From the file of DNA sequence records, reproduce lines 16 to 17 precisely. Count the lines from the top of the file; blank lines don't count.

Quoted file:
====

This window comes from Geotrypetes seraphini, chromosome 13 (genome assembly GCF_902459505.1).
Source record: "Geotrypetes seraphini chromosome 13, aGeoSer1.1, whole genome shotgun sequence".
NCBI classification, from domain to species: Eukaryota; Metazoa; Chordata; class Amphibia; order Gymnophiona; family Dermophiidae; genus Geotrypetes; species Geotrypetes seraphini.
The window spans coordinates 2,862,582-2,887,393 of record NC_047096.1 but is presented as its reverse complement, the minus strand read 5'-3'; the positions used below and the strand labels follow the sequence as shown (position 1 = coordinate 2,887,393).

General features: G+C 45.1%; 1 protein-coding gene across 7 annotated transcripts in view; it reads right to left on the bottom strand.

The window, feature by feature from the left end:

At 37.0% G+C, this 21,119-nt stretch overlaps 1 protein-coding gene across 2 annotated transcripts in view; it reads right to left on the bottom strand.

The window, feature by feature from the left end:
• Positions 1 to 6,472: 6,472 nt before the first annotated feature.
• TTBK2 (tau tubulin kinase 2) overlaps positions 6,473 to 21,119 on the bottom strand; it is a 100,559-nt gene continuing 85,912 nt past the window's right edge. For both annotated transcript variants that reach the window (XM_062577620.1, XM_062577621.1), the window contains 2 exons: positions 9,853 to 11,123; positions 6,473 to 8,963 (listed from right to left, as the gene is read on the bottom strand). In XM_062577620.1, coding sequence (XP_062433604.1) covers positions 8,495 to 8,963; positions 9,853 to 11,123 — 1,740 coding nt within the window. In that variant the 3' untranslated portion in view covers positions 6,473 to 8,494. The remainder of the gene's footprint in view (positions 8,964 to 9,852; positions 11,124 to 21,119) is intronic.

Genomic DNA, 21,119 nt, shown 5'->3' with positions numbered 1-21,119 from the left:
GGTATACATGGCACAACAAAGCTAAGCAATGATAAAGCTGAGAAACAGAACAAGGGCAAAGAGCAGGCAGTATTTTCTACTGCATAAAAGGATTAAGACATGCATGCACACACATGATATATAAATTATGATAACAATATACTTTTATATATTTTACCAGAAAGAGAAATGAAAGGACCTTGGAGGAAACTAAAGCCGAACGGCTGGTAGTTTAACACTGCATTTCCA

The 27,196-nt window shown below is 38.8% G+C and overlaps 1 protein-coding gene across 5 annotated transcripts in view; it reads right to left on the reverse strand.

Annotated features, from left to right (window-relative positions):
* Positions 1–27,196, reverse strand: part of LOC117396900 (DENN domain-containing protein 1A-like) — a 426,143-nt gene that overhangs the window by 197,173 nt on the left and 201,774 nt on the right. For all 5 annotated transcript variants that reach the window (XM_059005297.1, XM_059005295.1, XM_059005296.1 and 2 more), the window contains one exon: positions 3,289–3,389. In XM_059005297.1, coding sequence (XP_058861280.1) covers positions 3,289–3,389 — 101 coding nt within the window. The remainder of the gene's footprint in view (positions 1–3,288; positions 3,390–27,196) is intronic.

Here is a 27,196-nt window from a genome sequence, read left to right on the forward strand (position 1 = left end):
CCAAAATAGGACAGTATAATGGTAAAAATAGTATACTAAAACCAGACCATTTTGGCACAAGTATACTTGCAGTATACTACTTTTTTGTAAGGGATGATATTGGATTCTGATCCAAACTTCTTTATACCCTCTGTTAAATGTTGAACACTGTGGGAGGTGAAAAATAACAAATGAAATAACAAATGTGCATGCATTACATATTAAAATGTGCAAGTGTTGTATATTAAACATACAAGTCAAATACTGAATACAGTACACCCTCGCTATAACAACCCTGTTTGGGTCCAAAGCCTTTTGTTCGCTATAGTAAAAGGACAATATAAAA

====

Here is a 27,196-nt window from a genome sequence, read left to right on the forward strand (position 1 = left end):
CCAAAATAGGACAGTATAATGGTAAAAATAGTATACTAAAACCAGACCATTTTGGCACAAGTATACTTGCAGTATACTACTTTTTTGTAAGGGATGATATTGGATTCTGATCCAAACTTCTTTATACCCTCTGTTAAATGTTGAACACTGTGGGAGGTGAAAAATAACAAATGAAATAACAAATGTGCATGCATTACATATTAAAATGTGCAAGTGTTGTATATTAAACATACAAGTCAAATACTGAATACAGTACACCCTCGCTATAACAACCCTGTTTGGGTCCAAAGCCTTTTGTTCGCTATAGTAAAAGGACAATATAAAA